The move, announced on Tuesday, is potentially the first step in a plan to fully integrate the Fiumicino airport west of Rome into the country's extensive rail network and eliminate the need for travellers from other parts of Italy to change trains in the city centre.
As of Sunday, two trains a day will leave for Venice and two will arrive from the floating city, in what will be a 4h 12min trip.
The frecciaargento (silver arrow) trains leaving the airport will also serve central Rome, Florence (2h 14min), Bologna (2h 59min) and Padua (3h 57min).
A feasibility study on the infrastructural work needed to fully link the airport to the high-speed network, which would involve new terminal facilities and possibly new track around the capital, is due to be handed to the government before the end of the year by the rail network operator.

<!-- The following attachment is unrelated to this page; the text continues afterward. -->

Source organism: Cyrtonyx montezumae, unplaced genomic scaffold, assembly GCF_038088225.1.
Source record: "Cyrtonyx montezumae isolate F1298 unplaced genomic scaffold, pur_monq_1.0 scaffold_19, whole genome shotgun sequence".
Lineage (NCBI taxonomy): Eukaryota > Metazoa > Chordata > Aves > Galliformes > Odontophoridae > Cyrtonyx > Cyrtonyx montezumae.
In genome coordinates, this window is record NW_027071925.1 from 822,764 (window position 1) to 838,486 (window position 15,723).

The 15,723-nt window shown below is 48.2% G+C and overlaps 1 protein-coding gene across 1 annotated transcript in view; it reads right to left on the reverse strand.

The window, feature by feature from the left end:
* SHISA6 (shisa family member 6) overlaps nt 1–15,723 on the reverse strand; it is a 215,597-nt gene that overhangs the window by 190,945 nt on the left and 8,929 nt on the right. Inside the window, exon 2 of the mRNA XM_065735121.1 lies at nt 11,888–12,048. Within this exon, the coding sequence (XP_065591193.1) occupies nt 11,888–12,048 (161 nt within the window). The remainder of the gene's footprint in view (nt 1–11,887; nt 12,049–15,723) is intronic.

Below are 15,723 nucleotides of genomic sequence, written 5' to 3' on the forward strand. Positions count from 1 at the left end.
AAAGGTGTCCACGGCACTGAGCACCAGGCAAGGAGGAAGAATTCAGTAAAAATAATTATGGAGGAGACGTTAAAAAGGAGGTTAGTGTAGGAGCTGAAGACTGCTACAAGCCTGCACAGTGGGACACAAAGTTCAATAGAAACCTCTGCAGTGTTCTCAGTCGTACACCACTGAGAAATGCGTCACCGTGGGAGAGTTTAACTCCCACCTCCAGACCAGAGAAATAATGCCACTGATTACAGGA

Announcing the Fiumicino plans, State Railways (FS) chief executive Michele Mario Elia said he expected privatization of the railway system to be completed by the first half of 2016.
Details of the privatization plan are still sketchy but the government confirmed last month that it wants to go ahead with a stock market listing of at least some parts of FS.
The state-owned body is a holding company that employs 70,000 people across several different businesses, including the train operator TrenItalia and the company that runs the rail network.